An adult person contains around 800-1,200 grams of phosphor. Together with calcium, phosphor is one of the most abundant minerals in the human body and it is vital to maintain the proper balance. About 90 per cent of the body's phosphor is found in our bones and teeth. Phosphor is also an active element of many biochemical processes and even functions as the chemical compound phosphate. Phosphor is regulated in the same way as calcium where vitamin D supports the uptake from the digestive channel, a parathyroid hormone regulates the blood content of the mineral, the kidneys control the excretion, and the bones function as a storage facility.
Functions and importance for
- Strong bones. Together with calcium and magnesium, phosphor constitutes the solid matter of bone tissue
- Strong teeth
- The brain and nervous system
- Energy metabolism - a part of ATP (adenosine triphosphate) that is energy stored chemically in molecular form
- Constituent of cell membranes (as a fatty acid)
- Constituent of our genetic material (DNA)
Deficiencies and poor utilisation may be caused by
- Early birth - observed in prematurely born babies
- Diseases with reduced uptake from the intestine
- Large intake of aluminum hydroxide that binds phosphor and prevents the uptake of the mineral. Aluminum hydroxide is found in antacids such as Link and Novaluzide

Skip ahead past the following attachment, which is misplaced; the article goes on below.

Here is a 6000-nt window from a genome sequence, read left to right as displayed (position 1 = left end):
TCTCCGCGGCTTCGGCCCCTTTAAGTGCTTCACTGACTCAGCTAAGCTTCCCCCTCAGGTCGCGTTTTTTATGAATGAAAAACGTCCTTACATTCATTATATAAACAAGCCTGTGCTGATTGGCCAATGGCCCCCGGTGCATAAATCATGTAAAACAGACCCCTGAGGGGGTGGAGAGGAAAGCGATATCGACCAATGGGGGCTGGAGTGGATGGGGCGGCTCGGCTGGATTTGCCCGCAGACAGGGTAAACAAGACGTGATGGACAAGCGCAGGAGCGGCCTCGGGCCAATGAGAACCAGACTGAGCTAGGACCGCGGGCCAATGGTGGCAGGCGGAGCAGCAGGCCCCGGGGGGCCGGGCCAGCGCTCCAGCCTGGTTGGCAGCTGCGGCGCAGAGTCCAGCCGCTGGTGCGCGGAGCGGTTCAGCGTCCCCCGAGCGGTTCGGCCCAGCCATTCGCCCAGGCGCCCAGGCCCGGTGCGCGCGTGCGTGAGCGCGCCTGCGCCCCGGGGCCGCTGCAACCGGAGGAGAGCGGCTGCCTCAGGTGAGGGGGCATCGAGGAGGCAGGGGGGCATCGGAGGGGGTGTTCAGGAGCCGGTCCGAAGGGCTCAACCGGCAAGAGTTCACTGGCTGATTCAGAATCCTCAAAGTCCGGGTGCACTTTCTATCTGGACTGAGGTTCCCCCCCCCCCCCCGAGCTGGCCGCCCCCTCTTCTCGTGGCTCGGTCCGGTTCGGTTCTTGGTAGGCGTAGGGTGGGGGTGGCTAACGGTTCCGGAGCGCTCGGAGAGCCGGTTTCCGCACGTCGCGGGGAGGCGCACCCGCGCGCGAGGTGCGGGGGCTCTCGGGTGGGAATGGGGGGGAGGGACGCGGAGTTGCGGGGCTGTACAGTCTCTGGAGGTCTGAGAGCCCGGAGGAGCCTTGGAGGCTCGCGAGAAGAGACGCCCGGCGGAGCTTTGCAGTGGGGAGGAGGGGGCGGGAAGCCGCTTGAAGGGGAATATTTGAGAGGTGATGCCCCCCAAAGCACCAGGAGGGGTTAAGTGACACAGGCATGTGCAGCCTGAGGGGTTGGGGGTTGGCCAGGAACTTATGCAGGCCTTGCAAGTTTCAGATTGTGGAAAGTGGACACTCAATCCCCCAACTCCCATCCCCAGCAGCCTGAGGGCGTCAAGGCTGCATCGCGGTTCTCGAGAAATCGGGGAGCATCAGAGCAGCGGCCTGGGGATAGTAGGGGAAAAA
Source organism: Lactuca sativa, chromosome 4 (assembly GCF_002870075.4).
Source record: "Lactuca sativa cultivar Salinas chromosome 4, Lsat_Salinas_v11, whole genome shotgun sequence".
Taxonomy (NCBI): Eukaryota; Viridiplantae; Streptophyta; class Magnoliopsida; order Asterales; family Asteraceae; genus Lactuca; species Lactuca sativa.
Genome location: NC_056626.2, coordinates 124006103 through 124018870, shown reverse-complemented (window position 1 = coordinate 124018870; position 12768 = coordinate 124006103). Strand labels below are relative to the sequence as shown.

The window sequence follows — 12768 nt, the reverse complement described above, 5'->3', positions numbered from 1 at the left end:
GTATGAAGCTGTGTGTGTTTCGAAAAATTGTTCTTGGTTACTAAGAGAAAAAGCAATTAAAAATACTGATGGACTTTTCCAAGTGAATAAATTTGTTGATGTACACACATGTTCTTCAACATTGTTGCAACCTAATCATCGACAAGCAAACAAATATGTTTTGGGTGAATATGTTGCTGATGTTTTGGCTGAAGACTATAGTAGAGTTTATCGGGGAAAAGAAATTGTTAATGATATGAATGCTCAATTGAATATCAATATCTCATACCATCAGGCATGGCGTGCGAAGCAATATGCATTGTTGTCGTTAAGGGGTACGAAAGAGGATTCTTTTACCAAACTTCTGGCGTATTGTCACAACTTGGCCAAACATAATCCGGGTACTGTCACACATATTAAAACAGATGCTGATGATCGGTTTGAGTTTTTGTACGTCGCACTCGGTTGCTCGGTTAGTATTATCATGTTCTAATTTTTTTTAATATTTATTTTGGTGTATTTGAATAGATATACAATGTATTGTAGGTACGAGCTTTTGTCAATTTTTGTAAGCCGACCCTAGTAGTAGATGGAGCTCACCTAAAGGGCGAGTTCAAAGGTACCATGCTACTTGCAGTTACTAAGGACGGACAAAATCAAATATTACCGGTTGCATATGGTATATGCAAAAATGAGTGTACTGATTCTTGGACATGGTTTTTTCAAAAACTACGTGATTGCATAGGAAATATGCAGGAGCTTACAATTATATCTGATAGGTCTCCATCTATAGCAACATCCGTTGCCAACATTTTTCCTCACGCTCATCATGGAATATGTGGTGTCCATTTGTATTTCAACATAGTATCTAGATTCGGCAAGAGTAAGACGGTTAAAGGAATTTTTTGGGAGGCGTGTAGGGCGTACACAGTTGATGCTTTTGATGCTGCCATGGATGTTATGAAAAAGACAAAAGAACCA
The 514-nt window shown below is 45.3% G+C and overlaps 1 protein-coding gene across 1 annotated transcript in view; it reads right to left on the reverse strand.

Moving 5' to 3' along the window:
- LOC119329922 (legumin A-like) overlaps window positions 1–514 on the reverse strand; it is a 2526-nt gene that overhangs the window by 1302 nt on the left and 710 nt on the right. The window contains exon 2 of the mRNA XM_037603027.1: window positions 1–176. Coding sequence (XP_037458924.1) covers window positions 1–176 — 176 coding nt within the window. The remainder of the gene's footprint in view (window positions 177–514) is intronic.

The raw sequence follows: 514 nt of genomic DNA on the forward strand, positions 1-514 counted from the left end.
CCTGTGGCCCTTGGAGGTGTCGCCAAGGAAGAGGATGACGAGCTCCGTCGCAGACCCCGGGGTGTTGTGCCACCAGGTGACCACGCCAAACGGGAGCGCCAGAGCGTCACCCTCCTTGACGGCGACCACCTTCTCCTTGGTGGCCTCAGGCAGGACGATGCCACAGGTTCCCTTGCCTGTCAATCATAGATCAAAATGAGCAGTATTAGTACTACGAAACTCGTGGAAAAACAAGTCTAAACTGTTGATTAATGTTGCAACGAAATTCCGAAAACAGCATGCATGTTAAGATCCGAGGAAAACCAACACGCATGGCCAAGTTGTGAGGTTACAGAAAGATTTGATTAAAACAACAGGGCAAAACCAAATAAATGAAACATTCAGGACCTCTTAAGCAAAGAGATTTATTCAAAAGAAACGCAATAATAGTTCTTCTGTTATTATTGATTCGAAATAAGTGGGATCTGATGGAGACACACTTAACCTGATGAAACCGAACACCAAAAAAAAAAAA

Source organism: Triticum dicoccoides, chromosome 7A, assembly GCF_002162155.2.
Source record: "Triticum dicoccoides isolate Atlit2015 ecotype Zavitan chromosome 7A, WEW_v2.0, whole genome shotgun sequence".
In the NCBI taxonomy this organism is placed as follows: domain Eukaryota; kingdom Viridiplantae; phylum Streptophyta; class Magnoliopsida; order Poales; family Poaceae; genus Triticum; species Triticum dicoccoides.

Rarely seen. This is in part because the diet contains plenty of phosphor but also because our kidneys are able to retain phosphor in situations with deficiency.
- Poor nerve and brain function
- Muscle weakness caused by a lack of ATP
- Reduced appetite and feeling unwell
- Decalcification and fragile bones
- Dental damage
Phosphor is bound to protein and is found in all types of, especially those rich in protein such as meat, fish, cheese, nuts, and kernels. In grain products and legumes phosphor occurs in the form of inositol hexaphosphate. Phosphoric acid and phosphates are added to certain foods to preserve them. This is seen with soft drinks (especially Coke), certain cheeses, ice cream, candy, breakfast cereals, and meat products such as sausages and bacon.
Phosphor content in mg per 100 grams
Recommended daily allowance (RDA)
Adults: 11 years of age and older: 600 mg
Children: 1-10 years of age: 700 mg
Pregnancy and lactation: 700 and 900 mg (respectively)
Overdosing is rarely seen, as the kidneys control phosphor levels. Acute elevated phosphor levels may lead to elevated blood calcium levels that may cause cramps and more serious conditions that are described in the chapter about calcium. Also, see the following section.
Ingesting too much phosphor in relation to calcium may cause a calcium deficiency, as excess phosphor is excreted in the urine together with calcium taken from the bones. In epidemiological studies, phosphoric acid that is used in various soft drinks (mainly Coke) is associated with lower bone density.
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